Athletics administration and the law

William Woods EDU

The Master of Education in Athletics/Activities program leads to the initial certification of the National Intercollegiate Athletics Administrators Association (NIAAA) and is one of the few to be recognized by the NIAAA as meeting the educational requirements toward becoming a Registered Athletic Administrator (RAA) or a Certified Athletic Administrator (CAA).

Part of the road to certification includes the requirement of commitment and understanding to the NIAAA Code of Ethics. This includes that any athletic administrator “supports the principle of due process, protects the civil and human rights of all individuals… strives to provide inclusive education-based athletic programs which provide participation opportunities for student-athletes of all abilities and backgrounds,” among others.

According to one Winthrop Intelligence blogpost written by lawyer Jennifer A. Harper, Title IX and Title VII expert:

“Athletic professionals are often expected to effectively respond to complaints of discrimination and prevent unlawful discrimination within their departments and athletic programs. However, preventing discrimination depends in large part on understanding the technical aspects of the various laws which prohibit it. The more athletic professionals understand anti-discrimination laws that govern their workplaces, the better equipped they will be to reduce the risk of litigation and help prevent and resolve discrimination claims before they develop into a costly lawsuit.”

Master’s in Athletics Administration students at William Woods take a course in sports law to build an understanding of the laws, rules and regulations for sports and sporting competitions and related activities. So much of what a leader of an athletics program does requires an understanding of:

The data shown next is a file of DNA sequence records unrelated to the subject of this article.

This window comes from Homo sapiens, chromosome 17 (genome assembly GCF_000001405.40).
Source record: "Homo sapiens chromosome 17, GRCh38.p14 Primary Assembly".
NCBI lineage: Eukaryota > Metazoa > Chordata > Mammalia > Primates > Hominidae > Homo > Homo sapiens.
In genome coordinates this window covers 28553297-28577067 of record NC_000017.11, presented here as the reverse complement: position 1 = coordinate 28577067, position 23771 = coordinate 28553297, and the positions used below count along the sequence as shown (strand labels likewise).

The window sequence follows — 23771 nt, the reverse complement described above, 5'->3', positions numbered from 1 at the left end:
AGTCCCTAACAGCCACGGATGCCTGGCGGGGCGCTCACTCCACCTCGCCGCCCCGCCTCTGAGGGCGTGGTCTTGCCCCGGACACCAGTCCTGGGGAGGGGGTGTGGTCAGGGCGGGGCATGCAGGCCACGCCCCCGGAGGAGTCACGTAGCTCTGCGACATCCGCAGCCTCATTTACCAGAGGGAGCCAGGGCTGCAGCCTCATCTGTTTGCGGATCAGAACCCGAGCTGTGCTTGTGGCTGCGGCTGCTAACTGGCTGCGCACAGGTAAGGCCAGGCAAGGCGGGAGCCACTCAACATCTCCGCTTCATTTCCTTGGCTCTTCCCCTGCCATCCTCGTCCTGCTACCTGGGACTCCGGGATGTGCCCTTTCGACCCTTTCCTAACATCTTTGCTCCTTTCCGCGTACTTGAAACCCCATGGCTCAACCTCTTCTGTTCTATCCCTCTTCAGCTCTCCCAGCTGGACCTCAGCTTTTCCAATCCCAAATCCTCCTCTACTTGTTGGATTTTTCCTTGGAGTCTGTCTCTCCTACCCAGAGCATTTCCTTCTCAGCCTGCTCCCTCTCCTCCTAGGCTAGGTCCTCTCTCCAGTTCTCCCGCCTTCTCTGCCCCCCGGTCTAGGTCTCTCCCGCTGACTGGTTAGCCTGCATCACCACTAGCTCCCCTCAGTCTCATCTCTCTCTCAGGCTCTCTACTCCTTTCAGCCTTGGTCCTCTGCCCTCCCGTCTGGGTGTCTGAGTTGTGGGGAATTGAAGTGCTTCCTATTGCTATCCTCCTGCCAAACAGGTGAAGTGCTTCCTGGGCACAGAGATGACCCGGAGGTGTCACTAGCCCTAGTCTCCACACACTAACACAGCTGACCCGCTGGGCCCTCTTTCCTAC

• Risk management and responsibilities;
  • Human resources, (hiring coaches and assistants and more);
  • Safety standards;
  • Compliance to the Americans with Disabilities Act, Title IX, student dress codes, conduct codes;
  • As well as embedded issues related to sexual harassment, hazing, drug testing and scholarship of athletic/activities program participants

Matthew J. Mitten, law professor and director of the National Sports Law Institute at Marquette University writes for the American Bar Association, “Virtually every field of law regulates or is relevant to one or more aspects of youth, high school, college, Olympic, and international, professional, or recreational sports.”

Whether you want to pursue a career as a coach, activities coordinator or athletics director, understanding rights, rules and regulations is crucial to the success, enjoyment, and compliance of every party involved.

“The state of Missouri has had its share of sports law cases and issues. This makes sense particularly with the host of prominent professional and intercollegiate teams within its borders,” says an article by Adam Epstein in the Jeffrey S. Moorad Sports Law Journal.

This Missouri case study serves as an example of the wide range of legal issues athletics covers — from students with disabilities, various sports tort claims, intellectual property ownership, collective bargaining and labor law, and Title IX and Title XII disputes.

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